With reference to the argument of discrimination, there is evidence that, without the explanation of the authority provided in this case, would appear to indicate that the applicants were being discriminated against in the sense that they were not receiving the benefit of exceptions to the general policy of prohibiting construction in the flood plain that had been made in respect of other landowners in the area. The most significant case of apparent discrimination is the granting of permission in respect of eight houses that were erected on the westerly side of Durham Street and southerly of the municipal park. These houses were erected less than one hundred feet from the east bank of the creek. The most southerly house fronted the creek on two sides. The creek makes a right-angled turn at a location approximately one hundred feet from the south-west corner of this house with the result the westerly and southerly walls of the house are quite close to the creek. The officer of the authority explained the granting of these permissions on the legal concern of the authority as to the validity of its prior regulation and that it issued the permit with conditions rather than have its jurisdiction put in issue as this would appear to have provided some measure of protection to the future purchasers of the houses even though it undoubtedly increased the risk of flooding to the buildings previously erected.

This explanation could not apply to the cases of the fruit cellar and the garages. The officer of the authority indicated that these exceptions were created because the buildings were not places of habitation and because the fruit cellar was small. I accept this evidence of absence of habitation as grounds for distinguishing these applications from the application under appeal. The post office was cited as a further example of a discriminatory application of the regulations. There was some question as to the date of erection of the post office but there has developed a well established exception of permitting public buildings in flood plains for the purposes of serving existing subdivisions on which houses and other premises have been erected in the flood plain prior to the construction of the service building. It would be rare that there would be residential habitation in service buildings. I cannot accept the undertaking of the applicants to accept the responsibility of any future floods. No one can foresee the date of a hundred year storm or a regional storm and there is no legal way that a builder or developer could be made liable to the owner of some fifty or a hundred years hence for loses resulting from such storms. Many of the losses that have arisen in such storms are not legally compensatible. I think of deaths of children and young people who have no dependants. The results of flooding do not always constitute a breach of a legal responsibility and I cannot place any reliance on this approach.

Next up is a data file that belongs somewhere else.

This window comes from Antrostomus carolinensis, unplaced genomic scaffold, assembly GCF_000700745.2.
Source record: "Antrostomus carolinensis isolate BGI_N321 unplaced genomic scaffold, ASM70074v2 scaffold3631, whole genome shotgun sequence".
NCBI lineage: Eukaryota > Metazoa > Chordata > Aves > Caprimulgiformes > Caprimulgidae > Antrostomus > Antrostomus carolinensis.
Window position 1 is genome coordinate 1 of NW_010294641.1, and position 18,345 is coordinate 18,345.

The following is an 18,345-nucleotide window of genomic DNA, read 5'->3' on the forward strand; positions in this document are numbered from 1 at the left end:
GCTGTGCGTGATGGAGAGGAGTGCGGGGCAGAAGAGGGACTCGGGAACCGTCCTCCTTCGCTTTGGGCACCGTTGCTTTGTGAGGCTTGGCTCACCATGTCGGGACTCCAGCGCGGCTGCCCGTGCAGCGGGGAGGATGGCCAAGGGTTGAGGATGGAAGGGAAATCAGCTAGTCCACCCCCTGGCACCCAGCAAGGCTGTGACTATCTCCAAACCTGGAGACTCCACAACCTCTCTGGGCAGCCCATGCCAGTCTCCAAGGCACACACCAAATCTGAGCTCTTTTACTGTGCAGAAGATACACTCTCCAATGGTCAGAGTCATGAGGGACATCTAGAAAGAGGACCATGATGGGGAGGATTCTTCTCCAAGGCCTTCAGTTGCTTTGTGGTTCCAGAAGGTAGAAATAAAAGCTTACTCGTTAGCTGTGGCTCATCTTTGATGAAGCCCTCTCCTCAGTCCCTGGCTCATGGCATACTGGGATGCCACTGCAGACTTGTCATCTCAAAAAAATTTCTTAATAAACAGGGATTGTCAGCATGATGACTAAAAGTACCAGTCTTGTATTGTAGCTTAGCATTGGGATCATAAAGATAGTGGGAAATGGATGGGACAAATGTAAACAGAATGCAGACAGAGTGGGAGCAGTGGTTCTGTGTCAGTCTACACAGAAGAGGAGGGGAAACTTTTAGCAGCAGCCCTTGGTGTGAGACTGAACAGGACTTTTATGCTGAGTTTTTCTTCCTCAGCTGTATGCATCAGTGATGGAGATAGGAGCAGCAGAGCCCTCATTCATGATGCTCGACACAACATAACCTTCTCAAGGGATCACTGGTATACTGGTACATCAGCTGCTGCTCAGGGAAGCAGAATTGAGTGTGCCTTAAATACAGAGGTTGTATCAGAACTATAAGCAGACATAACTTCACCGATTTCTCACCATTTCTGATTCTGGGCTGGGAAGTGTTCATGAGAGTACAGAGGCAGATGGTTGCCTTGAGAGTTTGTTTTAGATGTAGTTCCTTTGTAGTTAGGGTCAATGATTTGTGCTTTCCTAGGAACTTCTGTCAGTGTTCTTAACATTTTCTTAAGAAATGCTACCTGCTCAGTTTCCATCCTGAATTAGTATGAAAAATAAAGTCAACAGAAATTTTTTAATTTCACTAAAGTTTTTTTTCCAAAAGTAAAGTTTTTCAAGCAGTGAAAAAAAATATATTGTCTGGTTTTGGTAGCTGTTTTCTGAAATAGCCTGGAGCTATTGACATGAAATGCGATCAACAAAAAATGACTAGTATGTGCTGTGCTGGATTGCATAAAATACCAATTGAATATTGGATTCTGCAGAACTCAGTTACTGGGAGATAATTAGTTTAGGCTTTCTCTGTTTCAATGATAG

Two matters regarding the actions of the applicants stand out in my consideration of this matter. Firstly, the applicants originally had access to the property in question via Stevenson Road South and the property in question became land locked through severances that they initiated. Secondly, at the time of severance, the owners of the southerly property were made aware of the need to comply with the regulation of the authority and were aware that the authority would not look favourably on such an application.

I am not without sympathy for the applicants. However the authority is currently awaiting its pre-engineering report which is necessary before it can develop a scheme for the part of the watercourse in question. Such schemes take considerable time to plan and develop. I also find it incongruous that the Committee of Adjustments would make a decision on a matter within the jurisdiction of the authority. I refer particularly to the comment in their report that concluded that the risk in the area would be met by the separation of the proposed houses by a road allowance.

Accordingly the appeal is dismissed but there shall be no costs payable by the applicants. The dismissal is without prejudice to the right of the applicants to renew their application or apply again for permission subsequent to a period of one year after the receipt of the pre- engineering report in preparation by M. M. Dillon Limited. This periof will permit the authority and the city to assess their positions with regard to the land. If the matter comes before me again, it would be helpful if evidence were presented on the net storage volume of the watercourse and the quantum of the fill proposed to be used.

DATEDat Toronto this 29th day of January 1975.




Original signed by G.H. Ferguson